The icy winds will blow: Occupy Chicago tries to prepare for winter

Occupy Chicago’s general assembly voted down a proposal today that dealt with surviving the winter. Operation: Winter Building / Chicago Spring would have given the winter-bound movement a way to keep active across the city, maintaining a presence while the cold weather made 24/7 occupation dangerous. The dissent came from a number of issues, including a wording change and a contingency that thought that it wasn’t a direct enough action. The vote narrowly missed the nine-tenths majority that it needed, falling only eight votes short.

This begs the question that has already been asked, how will Occupy Chicago survive the winter? The movement was stopped from having a permanent home by city officials, removing the possibility of figuring out survival with an encampment, a difficult but not impossible task. Early morning visits from the police have meant that the protesters must be up and moving, instead of bundled and keeping warm, further making the perpetual occupation difficult. As anyone who has spent a winter in Chicago will tell you, it gets to be deadly cold.

There is still some time left for the occupiers to figure it out. But “figure it out” is exactly what they need to do. The winter, outside of being cold, can be a loss of momentum. Direct actions that take place outside are going to get less attention from the public, as well as less participation. Indoors, actions are limited by space. Ten thousand people won’t fit in the hallway of the mayor’s office. With the G8 and NATO coming in May, the Chicago branch of the Occupy Wall Street protests will be in the world spotlight, being the home team, so to speak, for protest movements that will converge in Grant Park this spring. Winter mustn’t put a dent in their presence.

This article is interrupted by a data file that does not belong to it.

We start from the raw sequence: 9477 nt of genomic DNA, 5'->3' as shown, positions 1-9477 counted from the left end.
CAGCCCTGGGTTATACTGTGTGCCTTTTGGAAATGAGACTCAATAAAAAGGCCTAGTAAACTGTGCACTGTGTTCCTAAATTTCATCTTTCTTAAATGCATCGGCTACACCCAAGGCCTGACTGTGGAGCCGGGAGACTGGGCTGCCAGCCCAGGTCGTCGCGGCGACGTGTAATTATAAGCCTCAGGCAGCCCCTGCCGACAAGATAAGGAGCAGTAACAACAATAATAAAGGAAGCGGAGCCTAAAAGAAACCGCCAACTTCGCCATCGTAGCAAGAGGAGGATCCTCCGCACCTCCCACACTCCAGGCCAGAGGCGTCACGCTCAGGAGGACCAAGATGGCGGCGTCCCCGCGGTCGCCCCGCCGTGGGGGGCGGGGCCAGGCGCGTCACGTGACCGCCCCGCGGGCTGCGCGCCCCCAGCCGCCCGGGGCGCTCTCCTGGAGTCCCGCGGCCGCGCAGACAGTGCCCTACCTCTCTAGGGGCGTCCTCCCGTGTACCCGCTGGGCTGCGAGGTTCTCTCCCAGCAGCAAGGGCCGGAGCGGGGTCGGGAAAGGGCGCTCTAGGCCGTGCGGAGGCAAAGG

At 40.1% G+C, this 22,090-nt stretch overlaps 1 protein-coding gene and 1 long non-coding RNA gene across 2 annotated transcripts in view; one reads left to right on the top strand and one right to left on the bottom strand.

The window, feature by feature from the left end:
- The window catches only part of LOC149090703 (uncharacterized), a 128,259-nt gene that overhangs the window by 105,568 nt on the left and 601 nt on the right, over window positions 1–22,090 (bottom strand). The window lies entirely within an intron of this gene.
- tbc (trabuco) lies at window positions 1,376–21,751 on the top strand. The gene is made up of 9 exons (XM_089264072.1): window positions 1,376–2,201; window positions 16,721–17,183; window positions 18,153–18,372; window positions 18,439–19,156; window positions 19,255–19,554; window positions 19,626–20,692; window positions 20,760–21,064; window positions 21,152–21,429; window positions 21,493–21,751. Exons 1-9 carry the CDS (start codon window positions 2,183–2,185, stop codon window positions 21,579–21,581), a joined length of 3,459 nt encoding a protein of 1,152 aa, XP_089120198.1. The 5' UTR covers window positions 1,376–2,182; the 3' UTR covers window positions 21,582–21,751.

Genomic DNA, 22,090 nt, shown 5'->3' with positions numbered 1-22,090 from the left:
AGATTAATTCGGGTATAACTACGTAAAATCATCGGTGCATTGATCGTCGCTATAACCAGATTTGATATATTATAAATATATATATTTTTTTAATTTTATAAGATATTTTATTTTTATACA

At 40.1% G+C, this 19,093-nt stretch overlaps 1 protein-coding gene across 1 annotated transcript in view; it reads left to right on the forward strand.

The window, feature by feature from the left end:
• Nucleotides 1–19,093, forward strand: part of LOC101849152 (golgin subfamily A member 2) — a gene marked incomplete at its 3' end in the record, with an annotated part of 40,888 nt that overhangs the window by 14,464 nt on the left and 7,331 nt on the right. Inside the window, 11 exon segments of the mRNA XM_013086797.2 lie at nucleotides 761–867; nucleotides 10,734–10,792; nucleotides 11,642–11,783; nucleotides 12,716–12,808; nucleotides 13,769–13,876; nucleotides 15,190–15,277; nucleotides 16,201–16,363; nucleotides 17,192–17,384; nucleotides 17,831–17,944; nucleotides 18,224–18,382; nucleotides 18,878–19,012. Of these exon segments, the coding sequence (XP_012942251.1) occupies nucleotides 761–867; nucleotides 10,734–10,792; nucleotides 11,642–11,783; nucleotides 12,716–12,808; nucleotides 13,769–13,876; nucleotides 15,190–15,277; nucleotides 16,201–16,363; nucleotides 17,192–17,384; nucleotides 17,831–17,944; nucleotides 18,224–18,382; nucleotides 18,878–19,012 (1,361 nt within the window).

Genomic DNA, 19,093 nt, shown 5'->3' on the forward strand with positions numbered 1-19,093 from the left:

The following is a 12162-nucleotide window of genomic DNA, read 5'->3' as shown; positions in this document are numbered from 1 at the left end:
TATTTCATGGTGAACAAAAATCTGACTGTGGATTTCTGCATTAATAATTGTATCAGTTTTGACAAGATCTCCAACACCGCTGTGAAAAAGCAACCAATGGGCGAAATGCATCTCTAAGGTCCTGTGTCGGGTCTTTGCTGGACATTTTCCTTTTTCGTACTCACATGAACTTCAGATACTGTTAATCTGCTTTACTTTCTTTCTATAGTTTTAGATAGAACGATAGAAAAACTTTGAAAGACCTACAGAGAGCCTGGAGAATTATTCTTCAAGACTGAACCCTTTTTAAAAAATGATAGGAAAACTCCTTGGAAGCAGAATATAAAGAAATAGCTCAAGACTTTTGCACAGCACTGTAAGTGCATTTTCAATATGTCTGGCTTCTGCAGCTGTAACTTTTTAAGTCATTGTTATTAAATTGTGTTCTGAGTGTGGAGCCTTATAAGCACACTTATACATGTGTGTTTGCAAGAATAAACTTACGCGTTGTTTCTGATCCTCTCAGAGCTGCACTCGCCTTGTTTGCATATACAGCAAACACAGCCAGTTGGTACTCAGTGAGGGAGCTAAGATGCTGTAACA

The occupy movement was going to be a struggle all along. Starting in September, in both New York and Chicago, winter was a thought in the back of everyone’s mind. Talking to one of the “Skeleton Crew” (members who stay the night and clean/deal with the police,) the concern for a place to prepare warm meals and keep people dry was made in early October. These issues were only magnified with time.

So, Occupy, take what you learned tonight, and reform your proposals. Put forward another one tomorrow. And the next day. And the next day. Until you figure out a solution, you need to make this your top priority. Not to tone done your politics, but to survive, both as a movement, and as human beings.

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